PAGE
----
Archive for pseudo-Bayes factors

marginal likelihood as exhaustive X validation

Posted in Statistics with tags , , , , , , , , on October 9, 2020 by xi'an

In the June issue of Biometrika (for which I am deputy editor) Edwin Fong and Chris Holmes have a short paper (that I did not process!) on the validation of the marginal likelihood as the unique coherent updating rule. Marginal in the general sense of Bissiri et al. (2016). Coherent in the sense of being invariant to the order of input of exchangeable data, if in a somewhat self-defining version (Definition 1). As a consequence, marginal likelihood arises as the unique prequential scoring rule under coherent belief updating in the Bayesian framework. (It is unique given the prior or its generalisation, obviously.)

“…we see that 10% of terms contributing to the marginal likelihood come from out-of-sample predictions, using on average less than 5% of the available training data.”

The paper also contains the interesting remark that the log marginal likelihood is the average leave-p-out X-validation score, across all values of p. Which shows that, provided the marginal can be approximated, the X validation assessment is feasible. Which leads to a highly relevant (imho) spotlight on how this expresses the (deadly) impact of the prior selection on the numerical value of the marginal likelihood. Leaving outsome of the least informative terms in the X-validation leads to exactly the log geometric intrinsic Bayes factor of Berger & Pericchi (1996). Most interesting connection with the Bayes factor community but one that depends on the choice of the dismissed fraction of p‘s.

Lindley’s paradox as a loss of resolution

Posted in Books, pictures, Statistics with tags , , , , , , , , on November 9, 2016 by xi'an

“The principle of indifference states that in the absence of prior information, all mutually exclusive models should be assigned equal prior probability.”

lindleypColin LaMont and Paul Wiggins arxived a paper on Lindley’s paradox a few days ago. The above quote is the (standard) argument for picking (½,½) partition between the two hypotheses, which I object to if only because it does not stand for multiple embedded models. The main point in the paper is to argue about the loss of resolution induced by averaging against the prior, as illustrated by the picture above for the N(0,1) versus N(μ,1) toy problem. What they call resolution is the lowest possible mean estimate for which the null is rejected by the Bayes factor (assuming a rejection for Bayes factors larger than 1). While the detail is missing, I presume the different curves on the lower panel correspond to different choices of L when using U(-L,L) priors on μ… The “Bayesian rejoinder” to the Lindley-Bartlett paradox (p.4) is in tune with my interpretation, namely that as the prior mass under the alternative gets more and more spread out, there is less and less prior support for reasonable values of the parameter, hence a growing tendency to accept the null. This is an illustration of the long-lasting impact of the prior on the posterior probability of the model, because the data cannot impact the tails very much.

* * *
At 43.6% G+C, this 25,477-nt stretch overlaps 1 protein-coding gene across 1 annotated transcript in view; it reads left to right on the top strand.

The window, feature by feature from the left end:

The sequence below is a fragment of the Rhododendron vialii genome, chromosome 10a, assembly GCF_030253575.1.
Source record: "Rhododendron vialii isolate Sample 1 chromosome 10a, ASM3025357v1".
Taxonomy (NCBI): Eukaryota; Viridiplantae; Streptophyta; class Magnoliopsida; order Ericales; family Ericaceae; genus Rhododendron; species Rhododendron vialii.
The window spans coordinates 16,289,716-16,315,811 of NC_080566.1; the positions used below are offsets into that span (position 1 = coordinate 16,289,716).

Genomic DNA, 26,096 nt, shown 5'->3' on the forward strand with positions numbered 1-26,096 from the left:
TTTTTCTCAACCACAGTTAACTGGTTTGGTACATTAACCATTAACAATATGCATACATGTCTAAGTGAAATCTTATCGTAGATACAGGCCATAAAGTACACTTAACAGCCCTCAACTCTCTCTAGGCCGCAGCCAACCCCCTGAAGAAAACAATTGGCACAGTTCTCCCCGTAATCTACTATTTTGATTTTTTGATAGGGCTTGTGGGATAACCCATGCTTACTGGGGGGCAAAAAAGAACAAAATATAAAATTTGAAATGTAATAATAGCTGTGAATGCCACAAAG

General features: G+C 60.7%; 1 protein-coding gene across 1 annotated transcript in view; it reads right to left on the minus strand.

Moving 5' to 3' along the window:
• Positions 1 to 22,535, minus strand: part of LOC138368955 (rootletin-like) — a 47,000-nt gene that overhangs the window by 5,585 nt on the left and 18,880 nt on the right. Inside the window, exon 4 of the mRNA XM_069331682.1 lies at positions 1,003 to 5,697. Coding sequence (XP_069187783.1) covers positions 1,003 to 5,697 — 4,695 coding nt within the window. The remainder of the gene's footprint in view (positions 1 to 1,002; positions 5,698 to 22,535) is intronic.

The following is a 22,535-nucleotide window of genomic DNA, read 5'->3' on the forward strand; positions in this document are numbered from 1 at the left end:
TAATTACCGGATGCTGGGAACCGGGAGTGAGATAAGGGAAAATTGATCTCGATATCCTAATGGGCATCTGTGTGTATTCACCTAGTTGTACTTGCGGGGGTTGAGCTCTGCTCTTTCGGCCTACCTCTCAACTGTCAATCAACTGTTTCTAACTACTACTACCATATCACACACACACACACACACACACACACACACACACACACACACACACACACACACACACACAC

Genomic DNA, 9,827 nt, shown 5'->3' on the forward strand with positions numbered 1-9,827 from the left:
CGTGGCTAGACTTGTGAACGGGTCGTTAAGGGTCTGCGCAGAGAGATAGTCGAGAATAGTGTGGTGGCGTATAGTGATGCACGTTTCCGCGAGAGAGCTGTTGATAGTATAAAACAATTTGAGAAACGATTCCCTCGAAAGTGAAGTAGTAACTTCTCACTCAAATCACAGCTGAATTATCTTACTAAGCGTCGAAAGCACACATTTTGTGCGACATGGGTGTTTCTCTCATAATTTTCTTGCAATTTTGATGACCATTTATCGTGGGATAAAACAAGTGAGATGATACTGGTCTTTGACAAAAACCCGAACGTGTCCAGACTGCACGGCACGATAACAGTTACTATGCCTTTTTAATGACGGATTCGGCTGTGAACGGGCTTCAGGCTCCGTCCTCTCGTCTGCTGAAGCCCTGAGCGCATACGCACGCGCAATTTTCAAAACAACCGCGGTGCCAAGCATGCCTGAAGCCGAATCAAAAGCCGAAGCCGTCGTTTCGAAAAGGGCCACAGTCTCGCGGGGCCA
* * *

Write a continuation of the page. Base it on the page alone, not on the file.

“If the true prior is known, Bayesian inference using the true prior is optimal.”

This sentence and the arguments following is meaningless in my opinion as knowing the “true” prior makes the Bayesian debate superfluous. If there was a unique, Nature provided, known prior π, it would loose its original meaning to become part of the (frequentist) model. The argument is actually mostly used in negative, namely that since it is not know we should not follow a Bayesian approach: this is, e.g., the main criticism in Inferential Models. But there is no such thing as a “true” prior! (Or a “true’ model, all things considered!) In the current paper, this pseudo-natural approach to priors is utilised to justify a return to the pseudo-Bayes factors of the 1990’s, when one part of the data is used to stabilise and proper-ise the (improper) prior, and a second part to run the test per se. This includes an interesting insight on the limiting cases of partitioning corresponding to AIC and BIC, respectively, that I had not seen before. With the surprising conclusion that “AIC is the derivative of BIC”!